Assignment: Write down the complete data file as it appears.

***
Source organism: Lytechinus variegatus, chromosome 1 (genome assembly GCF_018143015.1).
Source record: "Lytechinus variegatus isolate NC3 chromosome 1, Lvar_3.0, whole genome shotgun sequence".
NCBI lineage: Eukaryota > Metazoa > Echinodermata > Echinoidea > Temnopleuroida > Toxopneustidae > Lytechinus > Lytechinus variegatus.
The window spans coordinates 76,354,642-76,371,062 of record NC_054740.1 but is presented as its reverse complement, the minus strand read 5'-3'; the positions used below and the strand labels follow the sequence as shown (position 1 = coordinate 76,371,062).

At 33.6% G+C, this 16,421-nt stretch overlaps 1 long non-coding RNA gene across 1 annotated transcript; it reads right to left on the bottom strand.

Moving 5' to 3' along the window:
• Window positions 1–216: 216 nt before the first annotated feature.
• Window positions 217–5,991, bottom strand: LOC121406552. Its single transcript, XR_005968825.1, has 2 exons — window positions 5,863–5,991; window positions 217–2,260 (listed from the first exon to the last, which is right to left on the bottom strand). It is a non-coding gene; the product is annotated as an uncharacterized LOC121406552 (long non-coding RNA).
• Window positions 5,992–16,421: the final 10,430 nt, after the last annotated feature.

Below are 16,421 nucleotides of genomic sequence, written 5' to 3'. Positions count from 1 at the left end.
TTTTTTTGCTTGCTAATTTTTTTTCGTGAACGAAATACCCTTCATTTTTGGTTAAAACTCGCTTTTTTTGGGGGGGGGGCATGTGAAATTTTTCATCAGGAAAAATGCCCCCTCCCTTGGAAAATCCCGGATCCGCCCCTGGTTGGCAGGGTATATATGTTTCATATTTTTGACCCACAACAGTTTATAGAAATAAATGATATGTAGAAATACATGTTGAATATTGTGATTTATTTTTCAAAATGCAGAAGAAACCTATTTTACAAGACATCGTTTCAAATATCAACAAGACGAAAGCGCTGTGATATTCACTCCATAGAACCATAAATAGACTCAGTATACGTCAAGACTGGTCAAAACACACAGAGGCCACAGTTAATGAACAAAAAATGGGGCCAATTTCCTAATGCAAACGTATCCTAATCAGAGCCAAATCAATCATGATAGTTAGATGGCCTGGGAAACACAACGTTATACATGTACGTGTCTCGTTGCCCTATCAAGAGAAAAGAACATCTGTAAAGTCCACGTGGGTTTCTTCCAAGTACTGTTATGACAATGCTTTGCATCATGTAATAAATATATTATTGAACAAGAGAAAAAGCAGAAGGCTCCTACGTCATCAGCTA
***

Source organism: Lytechinus variegatus, chromosome 1 (genome assembly GCF_018143015.1).
Source record: "Lytechinus variegatus isolate NC3 chromosome 1, Lvar_3.0, whole genome shotgun sequence".
NCBI lineage: Eukaryota > Metazoa > Echinodermata > Echinoidea > Temnopleuroida > Toxopneustidae > Lytechinus > Lytechinus variegatus.
The window spans coordinates 76,354,642-76,371,062 of record NC_054740.1 but is presented as its reverse complement, the minus strand read 5'-3'; the positions used below and the strand labels follow the sequence as shown (position 1 = coordinate 76,371,062).

At 33.6% G+C, this 16,421-nt stretch overlaps 1 long non-coding RNA gene across 1 annotated transcript; it reads right to left on the bottom strand.

Moving 5' to 3' along the window:
• Window positions 1–216: 216 nt before the first annotated feature.
• Window positions 217–5,991, bottom strand: LOC121406552. Its single transcript, XR_005968825.1, has 2 exons — window positions 5,863–5,991; window positions 217–2,260 (listed from the first exon to the last, which is right to left on the bottom strand). It is a non-coding gene; the product is annotated as an uncharacterized LOC121406552 (long non-coding RNA).
• Window positions 5,992–16,421: the final 10,430 nt, after the last annotated feature.

Below are 16,421 nucleotides of genomic sequence, written 5' to 3'. Positions count from 1 at the left end.
TTTTTTTGCTTGCTAATTTTTTTTCGTGAACGAAATACCCTTCATTTTTGGTTAAAACTCGCTTTTTTTGGGGGGGGGGCATGTGAAATTTTTCATCAGGAAAAATGCCCCCTCCCTTGGAAAATCCCGGATCCGCCCCTGGTTGGCAGGGTATATATGTTTCATATTTTTGACCCACAACAGTTTATAGAAATAAATGATATGTAGAAATACATGTTGAATATTGTGATTTATTTTTCAAAATGCAGAAGAAACCTATTTTACAAGACATCGTTTCAAATATCAACAAGACGAAAGCGCTGTGATATTCACTCCATAGAACCATAAATAGACTCAGTATACGTCAAGACTGGTCAAAACACACAGAGGCCACAGTTAATGAACAAAAAATGGGGCCAATTTCCTAATGCAAACGTATCCTAATCAGAGCCAAATCAATCATGATAGTTAGATGGCCTGGGAAACACAACGTTATACATGTACGTGTCTCGTTGCCCTATCAAGAGAAAAGAACATCTGTAAAGTCCACGTGGGTTTCTTCCAAGTACTGTTATGACAATGCTTTGCATCATGTAATAAATATATTATTGAACAAGAGAAAAAGCAGAAGGCTCCTACGTCATCAGCTA